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Last Days of Life (PDQ®)

Symptoms During the Final Months, Weeks, and Days of Life

Common symptoms at the end of life include the following:

Delirium

Delirium can have many causes at the end of life.

Delirium is common during the final days of life. Most patients have a lower level of consciousness. They may be withdrawn, be less alert, and have less energy. Some patients may be agitated or restless, and have hallucinations (see or hear things not really there). Patients should be protected from having accidents or hurting themselves when they are confused or agitated. See the PDQ summary on Delirium for more information.

Delirium can be caused by the direct effects of cancer, such as a growing tumor in the brain. Other causes include the following:

  • A higher- or lower-than-normal amount of certain chemicals in the blood that keep the heart, kidneys, nerves, and muscles working the way they should.
  • Side effects of drugs or drug interactions (changes in the way a drug acts in the body when taken with certain other drugs, herbal medicine, or foods).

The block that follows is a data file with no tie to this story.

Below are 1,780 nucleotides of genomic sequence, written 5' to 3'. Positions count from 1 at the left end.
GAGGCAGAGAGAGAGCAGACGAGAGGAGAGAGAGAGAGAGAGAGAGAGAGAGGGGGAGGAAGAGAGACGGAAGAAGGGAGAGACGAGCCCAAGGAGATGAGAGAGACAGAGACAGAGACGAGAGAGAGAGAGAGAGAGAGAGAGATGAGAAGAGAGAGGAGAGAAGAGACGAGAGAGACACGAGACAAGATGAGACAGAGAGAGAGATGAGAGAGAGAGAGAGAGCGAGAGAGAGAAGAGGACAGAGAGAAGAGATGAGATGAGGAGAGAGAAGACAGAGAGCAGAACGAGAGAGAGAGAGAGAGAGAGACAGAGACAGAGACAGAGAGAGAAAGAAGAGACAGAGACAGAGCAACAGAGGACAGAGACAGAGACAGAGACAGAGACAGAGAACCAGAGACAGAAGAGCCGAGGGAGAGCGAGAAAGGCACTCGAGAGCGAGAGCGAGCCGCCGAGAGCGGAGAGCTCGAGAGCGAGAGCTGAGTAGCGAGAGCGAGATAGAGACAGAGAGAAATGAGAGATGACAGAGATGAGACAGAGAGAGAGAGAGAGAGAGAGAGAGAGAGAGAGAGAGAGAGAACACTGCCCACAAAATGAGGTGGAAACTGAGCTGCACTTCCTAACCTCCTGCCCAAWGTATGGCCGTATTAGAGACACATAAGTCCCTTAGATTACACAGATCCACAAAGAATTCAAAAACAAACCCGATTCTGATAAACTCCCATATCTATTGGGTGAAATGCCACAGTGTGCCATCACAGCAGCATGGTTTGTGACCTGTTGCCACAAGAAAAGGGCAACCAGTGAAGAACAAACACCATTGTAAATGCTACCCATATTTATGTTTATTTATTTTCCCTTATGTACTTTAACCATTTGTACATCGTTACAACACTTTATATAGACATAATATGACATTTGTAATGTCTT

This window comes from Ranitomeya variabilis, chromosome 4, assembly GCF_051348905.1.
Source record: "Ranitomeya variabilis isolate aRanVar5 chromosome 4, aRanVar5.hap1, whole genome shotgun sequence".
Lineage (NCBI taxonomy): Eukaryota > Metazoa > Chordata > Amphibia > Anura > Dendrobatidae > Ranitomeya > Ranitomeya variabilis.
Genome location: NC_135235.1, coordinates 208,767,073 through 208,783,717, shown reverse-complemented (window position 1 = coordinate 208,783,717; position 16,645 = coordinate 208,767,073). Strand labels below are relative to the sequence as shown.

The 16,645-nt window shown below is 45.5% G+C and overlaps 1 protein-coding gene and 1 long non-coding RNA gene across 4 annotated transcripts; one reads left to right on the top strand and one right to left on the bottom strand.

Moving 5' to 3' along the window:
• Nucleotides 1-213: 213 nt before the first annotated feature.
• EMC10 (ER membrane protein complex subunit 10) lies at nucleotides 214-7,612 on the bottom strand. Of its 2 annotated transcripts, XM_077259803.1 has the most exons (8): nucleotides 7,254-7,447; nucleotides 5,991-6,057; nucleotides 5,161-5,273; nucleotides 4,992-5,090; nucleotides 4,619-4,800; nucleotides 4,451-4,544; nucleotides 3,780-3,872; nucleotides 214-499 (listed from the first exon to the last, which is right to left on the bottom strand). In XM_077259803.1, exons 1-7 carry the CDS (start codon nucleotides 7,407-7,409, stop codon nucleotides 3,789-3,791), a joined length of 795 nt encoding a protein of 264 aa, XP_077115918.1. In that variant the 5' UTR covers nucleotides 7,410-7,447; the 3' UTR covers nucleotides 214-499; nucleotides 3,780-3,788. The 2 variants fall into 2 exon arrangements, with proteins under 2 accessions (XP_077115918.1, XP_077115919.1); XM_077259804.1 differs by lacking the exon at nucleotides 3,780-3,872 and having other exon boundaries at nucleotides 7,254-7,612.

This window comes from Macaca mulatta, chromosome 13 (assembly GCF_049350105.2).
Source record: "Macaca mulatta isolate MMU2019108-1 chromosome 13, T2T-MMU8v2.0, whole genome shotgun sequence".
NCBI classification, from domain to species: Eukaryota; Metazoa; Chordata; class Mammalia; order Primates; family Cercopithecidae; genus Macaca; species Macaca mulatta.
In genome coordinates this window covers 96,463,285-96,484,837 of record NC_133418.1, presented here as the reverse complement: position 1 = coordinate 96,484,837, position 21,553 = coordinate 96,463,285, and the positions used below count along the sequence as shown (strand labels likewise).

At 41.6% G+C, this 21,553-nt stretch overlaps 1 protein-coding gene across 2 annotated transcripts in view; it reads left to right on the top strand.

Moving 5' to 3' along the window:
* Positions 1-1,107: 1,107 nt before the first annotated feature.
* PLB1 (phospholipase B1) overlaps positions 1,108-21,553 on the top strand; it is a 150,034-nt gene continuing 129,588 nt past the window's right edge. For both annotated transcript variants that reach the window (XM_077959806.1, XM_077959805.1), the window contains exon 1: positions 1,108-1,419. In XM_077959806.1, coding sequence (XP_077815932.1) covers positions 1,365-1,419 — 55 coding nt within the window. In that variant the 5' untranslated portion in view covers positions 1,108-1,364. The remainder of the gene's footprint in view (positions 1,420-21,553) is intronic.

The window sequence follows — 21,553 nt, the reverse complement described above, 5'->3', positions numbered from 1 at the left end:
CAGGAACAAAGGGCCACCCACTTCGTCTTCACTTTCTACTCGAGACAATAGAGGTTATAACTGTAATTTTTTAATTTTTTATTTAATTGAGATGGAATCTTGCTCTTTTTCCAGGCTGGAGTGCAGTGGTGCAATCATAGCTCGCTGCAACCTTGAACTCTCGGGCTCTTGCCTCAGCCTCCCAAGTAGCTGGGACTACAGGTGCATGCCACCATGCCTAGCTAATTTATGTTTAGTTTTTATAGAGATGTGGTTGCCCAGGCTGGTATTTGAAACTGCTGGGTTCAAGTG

• Stopping the use of certain drugs or alcohol.
  • Dehydration (the loss of needed water from the body).

Delirium may be controlled by finding and treating the cause.

Depending on the cause of the delirium, doctors may do the following:

  • Give drugs to fix the level of certain chemicals in the blood.
  • Stop or lower the dose of the drugs that are causing delirium, or are no longer useful at the end of life, such as drugs to lower cholesterol.
  • Treat dehydration by putting fluids into the bloodstream.

For some patients in the last hours of life, the decision may be to treat only the symptoms of delirium and make the patient as comfortable as possible. There are drugs that work very well to relieve these symptoms.

Hallucinations that are not related to delirium often occur at the end of life.

It is common for dying patients to have hallucinations that include loved ones who have already died. It is normal for family members to feel distress when these hallucinations occur. Speaking with clergy, the hospital chaplain, or other religious advisors may help.

Fatigue

Fatigue is one of the most common symptoms in the last days of life.

Fatigue (feeling very tired) is one of the most common symptoms in the last days of life. A patient's fatigue may become worse every day during this time. Drowsiness, weakness, and sleep problems may occur. Drugs that increase brain activity, alertness, and energy may be helpful. See the PDQ summary on Fatigue for more information.